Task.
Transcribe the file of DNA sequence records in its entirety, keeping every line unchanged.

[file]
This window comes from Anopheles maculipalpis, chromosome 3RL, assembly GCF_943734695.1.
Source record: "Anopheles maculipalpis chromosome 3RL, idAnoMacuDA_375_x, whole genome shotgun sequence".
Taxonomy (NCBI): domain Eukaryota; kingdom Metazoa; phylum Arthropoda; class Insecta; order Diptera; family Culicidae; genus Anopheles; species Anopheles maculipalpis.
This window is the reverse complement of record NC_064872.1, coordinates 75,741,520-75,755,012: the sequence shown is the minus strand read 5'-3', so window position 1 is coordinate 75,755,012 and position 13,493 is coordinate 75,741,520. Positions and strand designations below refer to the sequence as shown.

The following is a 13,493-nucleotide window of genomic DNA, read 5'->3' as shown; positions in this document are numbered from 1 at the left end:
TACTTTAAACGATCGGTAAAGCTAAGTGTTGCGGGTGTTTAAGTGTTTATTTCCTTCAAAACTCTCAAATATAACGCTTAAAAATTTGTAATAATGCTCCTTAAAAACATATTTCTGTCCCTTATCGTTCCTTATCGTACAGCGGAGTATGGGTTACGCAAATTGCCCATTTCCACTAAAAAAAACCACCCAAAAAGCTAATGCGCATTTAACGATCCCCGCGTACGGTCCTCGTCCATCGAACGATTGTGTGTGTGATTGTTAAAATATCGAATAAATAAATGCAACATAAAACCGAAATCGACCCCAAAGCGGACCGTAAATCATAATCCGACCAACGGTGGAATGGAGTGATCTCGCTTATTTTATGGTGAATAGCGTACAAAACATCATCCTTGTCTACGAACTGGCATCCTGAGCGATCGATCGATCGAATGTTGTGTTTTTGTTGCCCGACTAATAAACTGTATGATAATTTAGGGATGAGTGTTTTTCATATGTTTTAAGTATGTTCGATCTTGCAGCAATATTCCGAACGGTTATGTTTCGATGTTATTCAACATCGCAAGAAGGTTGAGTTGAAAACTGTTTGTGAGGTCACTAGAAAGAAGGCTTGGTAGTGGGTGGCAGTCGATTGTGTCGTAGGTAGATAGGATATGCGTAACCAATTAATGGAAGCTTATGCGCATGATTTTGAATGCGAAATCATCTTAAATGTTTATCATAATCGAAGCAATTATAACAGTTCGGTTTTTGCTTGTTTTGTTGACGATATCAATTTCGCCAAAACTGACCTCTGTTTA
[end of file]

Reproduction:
This window comes from Anopheles maculipalpis, chromosome 3RL, assembly GCF_943734695.1.
Source record: "Anopheles maculipalpis chromosome 3RL, idAnoMacuDA_375_x, whole genome shotgun sequence".
Taxonomy (NCBI): domain Eukaryota; kingdom Metazoa; phylum Arthropoda; class Insecta; order Diptera; family Culicidae; genus Anopheles; species Anopheles maculipalpis.
This window is the reverse complement of record NC_064872.1, coordinates 75,741,520-75,755,012: the sequence shown is the minus strand read 5'-3', so window position 1 is coordinate 75,755,012 and position 13,493 is coordinate 75,741,520. Positions and strand designations below refer to the sequence as shown.

The following is a 13,493-nucleotide window of genomic DNA, read 5'->3' as shown; positions in this document are numbered from 1 at the left end:
TACTTTAAACGATCGGTAAAGCTAAGTGTTGCGGGTGTTTAAGTGTTTATTTCCTTCAAAACTCTCAAATATAACGCTTAAAAATTTGTAATAATGCTCCTTAAAAACATATTTCTGTCCCTTATCGTTCCTTATCGTACAGCGGAGTATGGGTTACGCAAATTGCCCATTTCCACTAAAAAAAACCACCCAAAAAGCTAATGCGCATTTAACGATCCCCGCGTACGGTCCTCGTCCATCGAACGATTGTGTGTGTGATTGTTAAAATATCGAATAAATAAATGCAACATAAAACCGAAATCGACCCCAAAGCGGACCGTAAATCATAATCCGACCAACGGTGGAATGGAGTGATCTCGCTTATTTTATGGTGAATAGCGTACAAAACATCATCCTTGTCTACGAACTGGCATCCTGAGCGATCGATCGATCGAATGTTGTGTTTTTGTTGCCCGACTAATAAACTGTATGATAATTTAGGGATGAGTGTTTTTCATATGTTTTAAGTATGTTCGATCTTGCAGCAATATTCCGAACGGTTATGTTTCGATGTTATTCAACATCGCAAGAAGGTTGAGTTGAAAACTGTTTGTGAGGTCACTAGAAAGAAGGCTTGGTAGTGGGTGGCAGTCGATTGTGTCGTAGGTAGATAGGATATGCGTAACCAATTAATGGAAGCTTATGCGCATGATTTTGAATGCGAAATCATCTTAAATGTTTATCATAATCGAAGCAATTATAACAGTTCGGTTTTTGCTTGTTTTGTTGACGATATCAATTTCGCCAAAACTGACCTCTGTTTA